Why do both male and female caribou have antlers, but with whitetail deer, only the male have antlers? I wonder how they make those deer antler chandeliers?’
“Oh, sorry, Lord!”
That may be funny to read, but it’s not at all funny to experience because it makes meaningful praying – and by extension – meaningful connection with God extremely difficult. And over a long period of time, it can create very real feelings of spiritual isolation, or worse, that God has somehow abandoned us or just doesn’t care to listen. That’s a deep, dark hole that can be hard to claw out of.
So, some time ago I set out to discover practical ways to combat this dynamic and regain a vibrant prayer life I’ve experienced so many times in my relationship with God, and that actually works to reduce/remove anxiety as the passage in Philippians describes.
The first and most powerful tool I’ve discovered for focusing my mind to pray is to physically write my prayers in a journal. At the beginning, this felt like an extremely laborious process, mostly because it took SO LONG to actually write out what I could simply “think-pray” in a matter of nanoseconds. The act of writing forced me to focus and slow my brain down to walking speed, which allows me to be engaged and thoughtful about what I’m praying.
Which is exactly why it works.
The other great benefit of this controlled manner of praying is that the slower pace actually makes space for the Spirit of God to whisper to us in response to what we’re praying. I have lost count of how often I’ve been writing a prayer – usually ranting about some “injustice” I’ve endured at the hands of someone else, etc – and had the Spirit remind me of an applicable scripture passage, or gently ask a convicting question like, “so, that response that you made to that social media post, do you think that was reflective of the heart of Jesus?"
Many folks resist the idea of journaling or writing out their prayers because they don’t want someone else to read them. Don’t let that keep you from using this technique. If your prayers contain things that are potentially harmful to others or scare you for other people to know about you (and who’s aren’t to some degree?) simply destroy them. If you write your prayers long-hand, burn them when you’re done. Some people do this as a symbol of release and acceptance of the answer God provides. If you use a computer to write your prayers, simply delete the text or the file when you’re done. The point isn’t the writing, it’s the focused prayer process that results from the writing.
However, if you can abide keeping a record of your prayers, there are some pretty great benefits. Most importantly, it allows you to go back and relive moments of your spiritual journey and to see God at work in your life over time and how he responded to your prayers. The other benefit is that it leaves a record of your journey for those who love you, which can be a beautiful treasure when you’re no longer physically present with them.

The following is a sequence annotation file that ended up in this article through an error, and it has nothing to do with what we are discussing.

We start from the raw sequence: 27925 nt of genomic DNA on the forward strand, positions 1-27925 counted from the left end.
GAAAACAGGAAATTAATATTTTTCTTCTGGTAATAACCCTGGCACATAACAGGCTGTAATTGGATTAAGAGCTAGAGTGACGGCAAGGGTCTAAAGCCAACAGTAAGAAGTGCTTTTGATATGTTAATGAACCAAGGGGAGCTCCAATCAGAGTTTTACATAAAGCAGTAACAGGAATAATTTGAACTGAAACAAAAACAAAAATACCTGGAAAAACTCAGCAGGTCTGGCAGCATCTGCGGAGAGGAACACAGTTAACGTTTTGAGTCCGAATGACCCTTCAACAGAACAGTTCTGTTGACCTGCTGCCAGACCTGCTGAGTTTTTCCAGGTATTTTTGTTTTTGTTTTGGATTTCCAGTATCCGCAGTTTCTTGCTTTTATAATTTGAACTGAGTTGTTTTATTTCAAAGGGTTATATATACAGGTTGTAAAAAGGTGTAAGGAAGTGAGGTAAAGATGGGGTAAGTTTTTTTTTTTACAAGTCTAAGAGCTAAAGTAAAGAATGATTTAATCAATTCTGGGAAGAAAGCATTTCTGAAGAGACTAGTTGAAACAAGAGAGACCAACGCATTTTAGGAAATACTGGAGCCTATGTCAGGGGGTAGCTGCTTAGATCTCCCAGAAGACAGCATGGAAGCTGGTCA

The second technique for dealing with the anxious mind in prayer is repurposing the mental mania into an impromptu prayer list. What I have started doing is, rather than becoming frustrated that I can’t focus on what I want to pray about due to the distractions, I let the flow of consciousness inform my prayers. For whatever reason, what my mind is pouring forth holds some relevance to me, otherwise it wouldn’t be emerging. So, as I’m going through the day, or when I lie in bed and my mind is running 1000 miles a minute, rather than trying to pray against the flow of consciousness, I just go with it. If my mind wants to express concern about the political climate, I ask God about that. If it wants to wander onto why the latest video isn’t performing well or getting engagement, I simply put that before God. Being who he is, chances are, he has some pretty good ideas about anything we’re concerned about.
The point is, rather than fight the mental flow, try to harness it. If, like me, your mind tends to have a running monologue when you’re doing mindless tasks like mowing the grass, washing the car, or sorting buttons, use that as a catalyst to pray. Interestingly enough, that’s a way to actively pursue a rarely discussed admonition from scripture.
1 Thessalonians 5:16-18 says: 16 Rejoice always, 17 pray continually, 18 give thanks in all circumstances; for this is God’s will for you in Christ Jesus.
So, try setting aside the time to intentionally write out your prayers. And, rather than fight it, let the mental mania that can stem from anxiety be a prompt to pray, and just pray about whatever emerges.
In time, what we may discover is that praying intentionally through writing, and continually through what the mind is bringing forth minute by minute, will yield the the fruit that Philippians 4 promises: “peace that transcends all understanding.”